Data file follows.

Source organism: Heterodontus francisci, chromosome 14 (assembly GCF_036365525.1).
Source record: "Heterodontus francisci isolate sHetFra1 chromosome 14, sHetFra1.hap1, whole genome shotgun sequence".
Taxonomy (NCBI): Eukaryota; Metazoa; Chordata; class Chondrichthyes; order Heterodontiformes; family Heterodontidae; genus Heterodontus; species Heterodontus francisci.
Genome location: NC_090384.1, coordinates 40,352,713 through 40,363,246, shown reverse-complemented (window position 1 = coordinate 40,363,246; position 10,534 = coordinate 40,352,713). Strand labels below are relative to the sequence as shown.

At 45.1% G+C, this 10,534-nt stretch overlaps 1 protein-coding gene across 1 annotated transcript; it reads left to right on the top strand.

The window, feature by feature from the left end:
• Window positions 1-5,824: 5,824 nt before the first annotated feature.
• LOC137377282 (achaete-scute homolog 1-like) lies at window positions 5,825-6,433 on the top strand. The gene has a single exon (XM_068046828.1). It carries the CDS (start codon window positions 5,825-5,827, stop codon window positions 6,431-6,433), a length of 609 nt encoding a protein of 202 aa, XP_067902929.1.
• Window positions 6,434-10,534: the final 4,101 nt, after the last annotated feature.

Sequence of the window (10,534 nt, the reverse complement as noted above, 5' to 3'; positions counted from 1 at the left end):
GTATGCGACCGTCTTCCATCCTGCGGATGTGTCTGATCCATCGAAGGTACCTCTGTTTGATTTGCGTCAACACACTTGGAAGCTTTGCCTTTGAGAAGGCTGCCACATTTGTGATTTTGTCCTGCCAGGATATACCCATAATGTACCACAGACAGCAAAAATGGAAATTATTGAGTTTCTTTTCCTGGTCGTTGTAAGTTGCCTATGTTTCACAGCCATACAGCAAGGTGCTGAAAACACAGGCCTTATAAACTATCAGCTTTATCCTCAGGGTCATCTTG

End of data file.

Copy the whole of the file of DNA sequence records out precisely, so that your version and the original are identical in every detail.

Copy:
Source organism: Heterodontus francisci, chromosome 14 (assembly GCF_036365525.1).
Source record: "Heterodontus francisci isolate sHetFra1 chromosome 14, sHetFra1.hap1, whole genome shotgun sequence".
Taxonomy (NCBI): Eukaryota; Metazoa; Chordata; class Chondrichthyes; order Heterodontiformes; family Heterodontidae; genus Heterodontus; species Heterodontus francisci.
Genome location: NC_090384.1, coordinates 40,352,713 through 40,363,246, shown reverse-complemented (window position 1 = coordinate 40,363,246; position 10,534 = coordinate 40,352,713). Strand labels below are relative to the sequence as shown.

At 45.1% G+C, this 10,534-nt stretch overlaps 1 protein-coding gene across 1 annotated transcript; it reads left to right on the top strand.

The window, feature by feature from the left end:
• Window positions 1-5,824: 5,824 nt before the first annotated feature.
• LOC137377282 (achaete-scute homolog 1-like) lies at window positions 5,825-6,433 on the top strand. The gene has a single exon (XM_068046828.1). It carries the CDS (start codon window positions 5,825-5,827, stop codon window positions 6,431-6,433), a length of 609 nt encoding a protein of 202 aa, XP_067902929.1.
• Window positions 6,434-10,534: the final 4,101 nt, after the last annotated feature.

Sequence of the window (10,534 nt, the reverse complement as noted above, 5' to 3'; positions counted from 1 at the left end):
GTATGCGACCGTCTTCCATCCTGCGGATGTGTCTGATCCATCGAAGGTACCTCTGTTTGATTTGCGTCAACACACTTGGAAGCTTTGCCTTTGAGAAGGCTGCCACATTTGTGATTTTGTCCTGCCAGGATATACCCATAATGTACCACAGACAGCAAAAATGGAAATTATTGAGTTTCTTTTCCTGGTCGTTGTAAGTTGCCTATGTTTCACAGCCATACAGCAAGGTGCTGAAAACACAGGCCTTATAAACTATCAGCTTTATCCTCAGGGTCATCTTG